5. Check the Furnace
When you look at the furnace, look for dates and numbers that indicate age and service record. Have your agent turn up the temperature and listen to the fan. Does it sound smooth and consistent, or does everything make noise? Is it high efficiency or older? High-efficiency units are easy to identify – they typically have white pipes that go to the exterior of the structure. This brings in fresh air and exhausts outside. Great systems, but they need to be installed to current standards.
6. Rattle the Pipes
When looking at the furnace, it’s a great time to have a quick scan at the plumbing. In most cases the ceiling in the utility room is open. Look for new copper soldering patches, any gas pipes and take a look at the hot water tank, it will have an indication whether it’s owned or rented. Look at the furnace for stains or rust at the bottom of the unit or on the ground. This will indicate moisture leaking from the condenser of the air conditioning coil. This is not a big deal, but let the third party home inspection know your concern about these areas.
7. Consider the Floors
In high traffic areas, where the flooring is worn, think about the room flow and if you will you use it the same way. Is it hardwood or carpeting? Once the furniture is removed from the room, the worn and tired areas will stand out three times as much. Consider the flooring as something that indicates how the home is currently being used. This will also let you pinpoint the areas to put a wooden screw into the sub-flooring to reinforce the plywood to the joist-an easy fix. Most home sub-flooring has been nailed (not screwed), and nails can pop over time, especially in high traffic areas.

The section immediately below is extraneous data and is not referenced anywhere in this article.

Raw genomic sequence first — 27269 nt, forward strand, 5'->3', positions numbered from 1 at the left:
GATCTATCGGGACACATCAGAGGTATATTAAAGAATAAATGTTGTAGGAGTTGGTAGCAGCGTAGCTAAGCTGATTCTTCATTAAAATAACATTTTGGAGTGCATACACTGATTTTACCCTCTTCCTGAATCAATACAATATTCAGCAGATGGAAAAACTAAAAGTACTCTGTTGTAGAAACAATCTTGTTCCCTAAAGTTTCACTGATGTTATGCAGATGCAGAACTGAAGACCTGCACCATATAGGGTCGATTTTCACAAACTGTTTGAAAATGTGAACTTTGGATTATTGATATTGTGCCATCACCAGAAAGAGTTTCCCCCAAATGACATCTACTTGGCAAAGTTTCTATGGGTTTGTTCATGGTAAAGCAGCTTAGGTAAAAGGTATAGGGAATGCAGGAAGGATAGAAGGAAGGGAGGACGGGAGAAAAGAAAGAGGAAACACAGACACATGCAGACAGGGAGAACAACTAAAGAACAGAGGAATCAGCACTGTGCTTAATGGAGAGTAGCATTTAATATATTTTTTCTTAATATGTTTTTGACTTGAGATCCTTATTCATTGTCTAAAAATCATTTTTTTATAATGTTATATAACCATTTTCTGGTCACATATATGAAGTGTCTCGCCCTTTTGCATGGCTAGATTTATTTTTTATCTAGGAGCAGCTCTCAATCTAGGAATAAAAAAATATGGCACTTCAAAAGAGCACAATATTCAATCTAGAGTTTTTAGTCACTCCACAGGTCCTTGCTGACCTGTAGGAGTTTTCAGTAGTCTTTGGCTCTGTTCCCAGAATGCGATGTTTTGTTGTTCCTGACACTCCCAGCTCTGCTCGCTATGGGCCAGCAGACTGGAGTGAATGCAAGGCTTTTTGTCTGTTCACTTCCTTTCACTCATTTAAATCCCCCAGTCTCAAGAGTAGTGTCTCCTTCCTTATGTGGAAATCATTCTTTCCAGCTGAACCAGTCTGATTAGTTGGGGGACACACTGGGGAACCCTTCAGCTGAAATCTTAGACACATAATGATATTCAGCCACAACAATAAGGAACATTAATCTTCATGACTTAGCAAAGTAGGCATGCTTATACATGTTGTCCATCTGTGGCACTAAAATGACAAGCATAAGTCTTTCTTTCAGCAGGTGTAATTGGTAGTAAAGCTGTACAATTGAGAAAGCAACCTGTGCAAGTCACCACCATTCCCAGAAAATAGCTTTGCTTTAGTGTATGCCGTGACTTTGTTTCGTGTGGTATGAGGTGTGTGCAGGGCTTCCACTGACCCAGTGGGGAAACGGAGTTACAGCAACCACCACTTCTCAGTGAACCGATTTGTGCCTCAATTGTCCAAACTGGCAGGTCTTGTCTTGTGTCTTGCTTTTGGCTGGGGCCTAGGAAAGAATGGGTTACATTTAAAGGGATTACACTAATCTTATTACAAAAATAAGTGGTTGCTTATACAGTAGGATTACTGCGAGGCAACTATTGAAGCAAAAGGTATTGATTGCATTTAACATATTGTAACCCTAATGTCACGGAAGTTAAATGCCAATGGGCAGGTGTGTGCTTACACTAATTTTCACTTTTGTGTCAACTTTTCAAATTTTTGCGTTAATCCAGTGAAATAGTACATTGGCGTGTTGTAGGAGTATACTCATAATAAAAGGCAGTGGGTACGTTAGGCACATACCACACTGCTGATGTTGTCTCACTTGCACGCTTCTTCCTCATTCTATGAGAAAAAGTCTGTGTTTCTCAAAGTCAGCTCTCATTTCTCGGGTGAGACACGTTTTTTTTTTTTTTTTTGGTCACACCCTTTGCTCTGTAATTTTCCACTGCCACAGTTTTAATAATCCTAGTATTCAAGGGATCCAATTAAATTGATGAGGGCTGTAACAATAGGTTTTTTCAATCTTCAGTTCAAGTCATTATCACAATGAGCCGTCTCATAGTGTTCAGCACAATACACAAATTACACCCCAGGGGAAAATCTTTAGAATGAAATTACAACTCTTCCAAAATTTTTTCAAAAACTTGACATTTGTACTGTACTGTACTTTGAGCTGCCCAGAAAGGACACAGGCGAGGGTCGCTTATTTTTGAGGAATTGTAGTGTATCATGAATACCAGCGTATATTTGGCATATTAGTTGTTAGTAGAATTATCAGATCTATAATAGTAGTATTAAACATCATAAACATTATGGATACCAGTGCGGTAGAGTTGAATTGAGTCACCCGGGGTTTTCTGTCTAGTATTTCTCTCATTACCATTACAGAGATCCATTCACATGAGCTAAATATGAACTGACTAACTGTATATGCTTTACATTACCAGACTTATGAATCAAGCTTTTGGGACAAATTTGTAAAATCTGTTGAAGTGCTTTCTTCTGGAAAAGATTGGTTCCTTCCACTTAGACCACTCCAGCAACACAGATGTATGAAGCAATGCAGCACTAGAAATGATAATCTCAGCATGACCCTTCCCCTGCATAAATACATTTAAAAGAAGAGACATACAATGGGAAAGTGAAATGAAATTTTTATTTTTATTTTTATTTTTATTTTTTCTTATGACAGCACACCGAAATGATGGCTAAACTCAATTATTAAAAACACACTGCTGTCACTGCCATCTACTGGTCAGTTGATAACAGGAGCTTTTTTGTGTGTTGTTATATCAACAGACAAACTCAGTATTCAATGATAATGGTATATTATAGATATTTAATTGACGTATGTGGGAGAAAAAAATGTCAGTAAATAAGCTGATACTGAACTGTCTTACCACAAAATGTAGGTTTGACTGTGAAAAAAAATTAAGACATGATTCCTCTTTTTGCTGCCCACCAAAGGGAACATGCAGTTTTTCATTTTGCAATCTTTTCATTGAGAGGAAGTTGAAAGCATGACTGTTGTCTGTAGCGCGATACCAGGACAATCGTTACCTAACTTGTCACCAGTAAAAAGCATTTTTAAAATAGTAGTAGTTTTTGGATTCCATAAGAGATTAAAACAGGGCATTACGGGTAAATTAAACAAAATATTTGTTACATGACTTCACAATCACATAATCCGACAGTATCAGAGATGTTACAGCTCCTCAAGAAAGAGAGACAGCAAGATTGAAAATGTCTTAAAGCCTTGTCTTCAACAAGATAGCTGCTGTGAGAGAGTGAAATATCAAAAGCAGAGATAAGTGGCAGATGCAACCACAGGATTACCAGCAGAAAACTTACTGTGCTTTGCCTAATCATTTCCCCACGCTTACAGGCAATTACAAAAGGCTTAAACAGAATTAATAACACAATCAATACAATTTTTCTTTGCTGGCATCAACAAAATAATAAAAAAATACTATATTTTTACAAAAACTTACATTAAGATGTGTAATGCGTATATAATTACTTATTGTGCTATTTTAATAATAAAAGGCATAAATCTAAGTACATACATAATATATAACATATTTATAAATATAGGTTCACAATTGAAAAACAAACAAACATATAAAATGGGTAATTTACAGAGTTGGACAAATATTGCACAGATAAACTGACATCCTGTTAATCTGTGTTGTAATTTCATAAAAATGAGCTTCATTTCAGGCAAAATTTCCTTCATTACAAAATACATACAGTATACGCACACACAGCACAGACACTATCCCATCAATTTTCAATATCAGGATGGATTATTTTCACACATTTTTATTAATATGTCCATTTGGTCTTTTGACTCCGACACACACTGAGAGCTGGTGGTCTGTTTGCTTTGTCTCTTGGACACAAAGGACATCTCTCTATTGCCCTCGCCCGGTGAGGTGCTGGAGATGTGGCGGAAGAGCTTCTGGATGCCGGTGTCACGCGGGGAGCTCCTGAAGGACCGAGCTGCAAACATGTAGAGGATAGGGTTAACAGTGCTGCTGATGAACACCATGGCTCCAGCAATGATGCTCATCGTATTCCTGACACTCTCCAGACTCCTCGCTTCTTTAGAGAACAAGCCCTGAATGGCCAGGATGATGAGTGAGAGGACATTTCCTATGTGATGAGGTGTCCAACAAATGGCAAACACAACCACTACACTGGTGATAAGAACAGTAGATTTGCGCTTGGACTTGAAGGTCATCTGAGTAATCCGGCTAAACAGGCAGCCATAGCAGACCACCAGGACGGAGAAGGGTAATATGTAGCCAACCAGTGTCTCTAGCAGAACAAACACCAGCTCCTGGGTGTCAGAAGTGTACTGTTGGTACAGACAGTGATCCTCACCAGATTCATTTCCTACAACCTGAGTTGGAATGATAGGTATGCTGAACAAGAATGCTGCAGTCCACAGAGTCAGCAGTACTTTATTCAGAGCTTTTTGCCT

8. Spot the Water Signs
How worried should you be about a wet basement? That depends on how easy it will be to fix. Walk outside, look around the foundation walls; at the ground level. Sometimes it’s as simple as a downspout disconnect or a problem with a window.
Water finds the path of least resistance.
If there is a small seam, crack or access point, it will get in! Every leak has a source point, and the cost to repair it varies on how difficult it is to find that point and fix it. A disconnecting downspout is one thing, having to excavate the exterior perimeter to access the footing, waterproof and then put in new drainage, is another-doable but costly.
If you would like to receive our FREE Home Buyer Workbook which will also include; A Handy 8-Point Home Buyer Checklist; a Lifestyle Spending Map and other helpful Home Buyer tools, Email [email protected] and add Buyer Guide to Subject line
**PRO TIP: Proximity to Traffic: The location of a home in relation to traffic stop signs and traffic lights can mean a lot of braking and engine noise from outside. This can be disturbing if you are sensitive to noise, and it will go on day and night. Look to see if the bedrooms are located further away at the opposite end of the home or facing back – this will lessen the effects of street noise.